Gender and Enterprise
Two recent publications by Holly Ritchie, researcher with the Civic Innovation research group at the International Institute of Social Studies, on gender and enterprise.
Gender and Enterprise in 'Fragile Settings' - Syrian refugees in Jordan
The first is a research publication appearing in SAGE Research Methods Cases Part 2, entitled ‘Investigating Gender and Enterprise in “Fragile” Refugee Settings: The Use of Critical Realism to Explore Institutional Dynamics and Change’.
In this publication, Ritchie explores Syrian refugee women’s evolving economic lives, and related socio-cultural dynamics in the context of Jordan. Adopting an 'institutionalist' perspective, the research looked at the precarious nature of emerging social and economic practices—including women’s increased public mobility, and new work norms in enterprise.
The empirical study drew on an 'exploratory' in-depth case study approach, critical realism, to examine 'less known social phenomena' in institutional change and the interplay between structure and agency.
Gender and Enterprise in Somali Migrant Communities
The second publication is a chapter entitled 'Challenging the Status Quo from the Bottom Up? Gender and Enterprise in Somali Migrant Communities in Nairobi, Kenya’ which appears in Mobile Urbanity: Somali Presence in Urban East Africa, edited by Neil Carrier and Tabea Scharrer.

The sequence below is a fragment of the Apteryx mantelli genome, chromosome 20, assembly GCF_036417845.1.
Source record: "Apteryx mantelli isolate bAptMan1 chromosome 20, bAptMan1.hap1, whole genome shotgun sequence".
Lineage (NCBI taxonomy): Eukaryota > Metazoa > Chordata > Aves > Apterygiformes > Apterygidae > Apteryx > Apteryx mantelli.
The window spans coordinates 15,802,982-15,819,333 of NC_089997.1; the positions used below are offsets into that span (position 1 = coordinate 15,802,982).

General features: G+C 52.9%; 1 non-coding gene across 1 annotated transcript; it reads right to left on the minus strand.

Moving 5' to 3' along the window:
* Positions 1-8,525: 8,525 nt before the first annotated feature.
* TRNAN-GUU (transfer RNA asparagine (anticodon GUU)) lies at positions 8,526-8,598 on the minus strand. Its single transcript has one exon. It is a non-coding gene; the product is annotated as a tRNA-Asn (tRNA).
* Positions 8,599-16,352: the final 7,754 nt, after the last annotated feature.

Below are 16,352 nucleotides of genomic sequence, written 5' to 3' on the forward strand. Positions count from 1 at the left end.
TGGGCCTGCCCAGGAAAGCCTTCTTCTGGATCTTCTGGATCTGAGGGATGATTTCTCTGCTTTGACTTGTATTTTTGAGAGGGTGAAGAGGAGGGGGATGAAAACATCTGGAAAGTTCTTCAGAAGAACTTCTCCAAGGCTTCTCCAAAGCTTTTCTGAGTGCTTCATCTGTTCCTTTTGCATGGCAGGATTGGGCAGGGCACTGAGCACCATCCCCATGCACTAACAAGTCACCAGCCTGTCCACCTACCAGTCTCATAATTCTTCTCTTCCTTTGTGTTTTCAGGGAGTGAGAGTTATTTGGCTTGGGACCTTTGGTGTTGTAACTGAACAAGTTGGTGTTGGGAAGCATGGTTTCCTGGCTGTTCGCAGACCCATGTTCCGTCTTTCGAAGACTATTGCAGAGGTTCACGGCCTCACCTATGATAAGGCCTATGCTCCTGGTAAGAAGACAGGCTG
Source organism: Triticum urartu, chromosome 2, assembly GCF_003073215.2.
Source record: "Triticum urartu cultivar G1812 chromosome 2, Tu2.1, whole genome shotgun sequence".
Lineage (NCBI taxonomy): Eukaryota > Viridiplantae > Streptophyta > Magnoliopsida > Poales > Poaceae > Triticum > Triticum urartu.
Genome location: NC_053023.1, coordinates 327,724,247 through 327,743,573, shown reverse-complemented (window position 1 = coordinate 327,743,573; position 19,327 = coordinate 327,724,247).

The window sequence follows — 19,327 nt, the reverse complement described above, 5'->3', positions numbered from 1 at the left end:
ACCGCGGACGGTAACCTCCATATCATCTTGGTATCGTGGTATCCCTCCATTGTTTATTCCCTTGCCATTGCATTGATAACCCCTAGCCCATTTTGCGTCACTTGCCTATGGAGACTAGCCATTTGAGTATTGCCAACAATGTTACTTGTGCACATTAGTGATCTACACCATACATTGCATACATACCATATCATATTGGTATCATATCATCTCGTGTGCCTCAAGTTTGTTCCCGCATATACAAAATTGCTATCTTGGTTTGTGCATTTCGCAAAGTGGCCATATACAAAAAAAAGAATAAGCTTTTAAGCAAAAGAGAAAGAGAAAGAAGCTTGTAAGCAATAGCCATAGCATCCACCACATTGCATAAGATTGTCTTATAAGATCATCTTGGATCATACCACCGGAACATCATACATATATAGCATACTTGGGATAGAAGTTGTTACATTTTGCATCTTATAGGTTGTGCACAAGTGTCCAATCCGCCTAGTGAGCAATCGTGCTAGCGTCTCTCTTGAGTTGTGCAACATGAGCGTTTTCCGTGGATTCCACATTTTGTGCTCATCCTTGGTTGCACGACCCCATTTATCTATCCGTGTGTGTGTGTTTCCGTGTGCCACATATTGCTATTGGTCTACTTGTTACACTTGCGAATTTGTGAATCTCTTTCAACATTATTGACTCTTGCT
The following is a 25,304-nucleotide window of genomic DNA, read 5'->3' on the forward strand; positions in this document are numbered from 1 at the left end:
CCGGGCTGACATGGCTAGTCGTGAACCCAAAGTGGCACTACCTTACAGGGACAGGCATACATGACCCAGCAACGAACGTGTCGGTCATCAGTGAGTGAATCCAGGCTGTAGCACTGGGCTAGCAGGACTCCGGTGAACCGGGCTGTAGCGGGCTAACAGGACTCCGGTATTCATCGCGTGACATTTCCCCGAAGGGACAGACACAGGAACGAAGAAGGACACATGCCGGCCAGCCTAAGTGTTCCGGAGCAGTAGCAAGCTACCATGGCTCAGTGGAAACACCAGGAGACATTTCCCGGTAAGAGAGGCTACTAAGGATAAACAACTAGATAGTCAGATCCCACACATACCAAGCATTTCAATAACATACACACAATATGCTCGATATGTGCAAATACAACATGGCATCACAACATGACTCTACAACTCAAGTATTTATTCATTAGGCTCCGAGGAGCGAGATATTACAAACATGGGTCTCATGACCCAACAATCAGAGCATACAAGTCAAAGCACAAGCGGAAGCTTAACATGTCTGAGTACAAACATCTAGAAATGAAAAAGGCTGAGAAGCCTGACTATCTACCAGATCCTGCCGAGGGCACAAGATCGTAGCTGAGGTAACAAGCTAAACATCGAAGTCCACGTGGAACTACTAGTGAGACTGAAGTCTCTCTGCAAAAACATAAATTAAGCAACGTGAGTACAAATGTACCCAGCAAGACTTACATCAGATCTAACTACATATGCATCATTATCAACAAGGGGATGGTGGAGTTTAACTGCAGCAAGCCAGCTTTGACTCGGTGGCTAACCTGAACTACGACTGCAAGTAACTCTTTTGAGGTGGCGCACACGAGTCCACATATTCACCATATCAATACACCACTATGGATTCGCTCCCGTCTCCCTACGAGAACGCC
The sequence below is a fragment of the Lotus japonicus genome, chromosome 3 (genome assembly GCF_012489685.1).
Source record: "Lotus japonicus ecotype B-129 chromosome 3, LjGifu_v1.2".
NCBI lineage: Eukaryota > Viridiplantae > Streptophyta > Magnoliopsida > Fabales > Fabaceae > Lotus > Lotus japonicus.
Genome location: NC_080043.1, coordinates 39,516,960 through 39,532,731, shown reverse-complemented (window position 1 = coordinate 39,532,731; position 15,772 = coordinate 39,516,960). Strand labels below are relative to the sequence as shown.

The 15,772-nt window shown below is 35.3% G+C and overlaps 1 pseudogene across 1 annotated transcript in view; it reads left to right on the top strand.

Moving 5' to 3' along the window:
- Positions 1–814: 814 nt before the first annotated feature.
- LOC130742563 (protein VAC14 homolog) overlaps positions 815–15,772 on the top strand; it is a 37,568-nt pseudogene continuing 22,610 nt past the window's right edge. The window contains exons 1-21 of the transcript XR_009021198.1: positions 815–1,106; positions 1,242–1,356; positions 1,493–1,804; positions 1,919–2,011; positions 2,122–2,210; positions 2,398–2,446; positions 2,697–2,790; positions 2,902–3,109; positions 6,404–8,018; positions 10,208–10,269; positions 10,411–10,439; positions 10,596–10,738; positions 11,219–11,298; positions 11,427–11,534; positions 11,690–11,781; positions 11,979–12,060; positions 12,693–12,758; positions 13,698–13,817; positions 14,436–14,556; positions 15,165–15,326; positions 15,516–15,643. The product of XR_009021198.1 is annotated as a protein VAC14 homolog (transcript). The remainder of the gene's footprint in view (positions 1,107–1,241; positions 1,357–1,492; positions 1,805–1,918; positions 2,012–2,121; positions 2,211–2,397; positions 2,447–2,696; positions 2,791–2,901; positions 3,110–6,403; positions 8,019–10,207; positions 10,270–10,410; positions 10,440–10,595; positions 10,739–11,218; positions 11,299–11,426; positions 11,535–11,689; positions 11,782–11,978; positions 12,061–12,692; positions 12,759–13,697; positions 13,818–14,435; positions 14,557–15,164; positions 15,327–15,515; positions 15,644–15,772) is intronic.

Building on earlier doctoral research in Afghanistan (Ritchie 2016), this chapter focuses on female Somali entrepreneurs, looking at gender through the lens of social change in Somali migrant communities in the uncertain district of Eastleigh in Nairobi, Kenya.
In refugee settings, new economic needs (or demands) can precipitate social change for migrant women and this can arguably be challenging for family men, as they strive to adjust to women’s changing gender roles and negotiate ‘respectable masculinity’ (Kleist 2010). The discussion highlights the precarious nature of refugee women’s evolving economic practices under strained displacement conditions, with little community negotiation and acceptance. Yet the chapter draws attention to the development of social structures in Eastleigh that may reinforce the stability of these ‘new’ institutions.